It's May 2012 and we're in Woodlawn, a largely African American neighborhood on the South Side of Chicago. The crew Quafin is a part of dubbed themselves the HIT Squad, short for Housing Identification and Target. Their goal is to map blighted, bank-owned homes with overdue property taxes and neighbors angry enough about the destruction of their neighborhood to consider supporting a plan to repossess on the repossessors.
"Anything I can do," one woman tells the group after being briefed on its plan to rehab bank-owned homes and move in families without houses. She points across the street to a sagging, boarded-up place adorned with a worn banner -- "Grandma's House Child Care: Register Now!" -- and a disconnected number. There are 20 banked-owned homes like it in a five-block radius. Records showed that at least five of them were years past due on their property taxes.
Where exterior walls once were, some houses sport charred holes from fires lit by people trying to stay warm. In 2011, two Chicago firefighters died trying to extinguish such a fire at a vacant foreclosed building. Now, houses across the South Side are pockmarked with red Xs, indicating places the fire department believes to be structurally unsound. In other states -- Wisconsin, Minnesota, and New York, to name recent examples -- foreclosed houses have taken to exploding after bank contractors forgot to turn off the gas.
Most of the occupied homes in the neighborhood we're visiting display small signs: "Don't shoot," they read in lettering superimposed on a child's face, "I want to grow up." On the bank-owned houses, such signs have been replaced by heavy-duty steel window guards. ("We work with all types of servicers, receivers, property management, and bank asset managers, enabling you to quickly and easily secure your building so you can move on," boasts Door and Window Guard Systems, a leading company in the burgeoning "building security industry.")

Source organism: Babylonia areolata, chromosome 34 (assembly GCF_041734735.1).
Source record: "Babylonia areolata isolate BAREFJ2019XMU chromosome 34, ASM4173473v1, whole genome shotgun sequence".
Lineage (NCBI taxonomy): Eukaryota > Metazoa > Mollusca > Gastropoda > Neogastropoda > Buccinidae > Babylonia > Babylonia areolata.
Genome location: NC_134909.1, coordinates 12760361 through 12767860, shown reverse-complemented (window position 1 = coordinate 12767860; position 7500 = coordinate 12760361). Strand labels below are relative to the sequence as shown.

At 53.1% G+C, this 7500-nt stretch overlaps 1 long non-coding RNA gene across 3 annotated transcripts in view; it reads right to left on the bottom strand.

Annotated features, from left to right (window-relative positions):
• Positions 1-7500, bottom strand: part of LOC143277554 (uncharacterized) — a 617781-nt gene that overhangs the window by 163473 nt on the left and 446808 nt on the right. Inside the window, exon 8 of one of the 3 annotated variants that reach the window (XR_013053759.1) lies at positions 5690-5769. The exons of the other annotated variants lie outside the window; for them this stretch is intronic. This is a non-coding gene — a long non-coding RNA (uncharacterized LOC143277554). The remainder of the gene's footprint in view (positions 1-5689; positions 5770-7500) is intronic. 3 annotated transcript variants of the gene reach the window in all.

The dangerous houses are the ones left unsecured, littered with trash and empty Cobra vodka bottles. We approach one that reeks of rancid tuna fish and attempt to push open the basement door, held closed only by a flimsy wire. The next-door neighbor, returning home, asks: "Did you know they killed someone in that backyard just this morning?"
The Equivalent of the Population of Michigan Foreclosed
Since 2007, the foreclosure crisis has displaced at least 10 million people from more than four million homes across the country. Families have been evicted from colonials and bungalows, A-frames and two-family brownstones, trailers and ranches, apartment buildings and the prefabricated cookie-cutters that sprang up after World War II. The displaced are young and old, rich and poor, and of every race, ethnicity, and religion. They add up to approximately the entire population of Michigan.
However, African American neighborhoods were targeted more aggressively than others for the sort of predatory loans that led to mass evictions after the economic meltdown of 2007-2008. At the height of the rapacious lending boom, nearly 50% of all loans given to African American families were deemed "subprime." The New York Times described these contracts as "a financial time-bomb."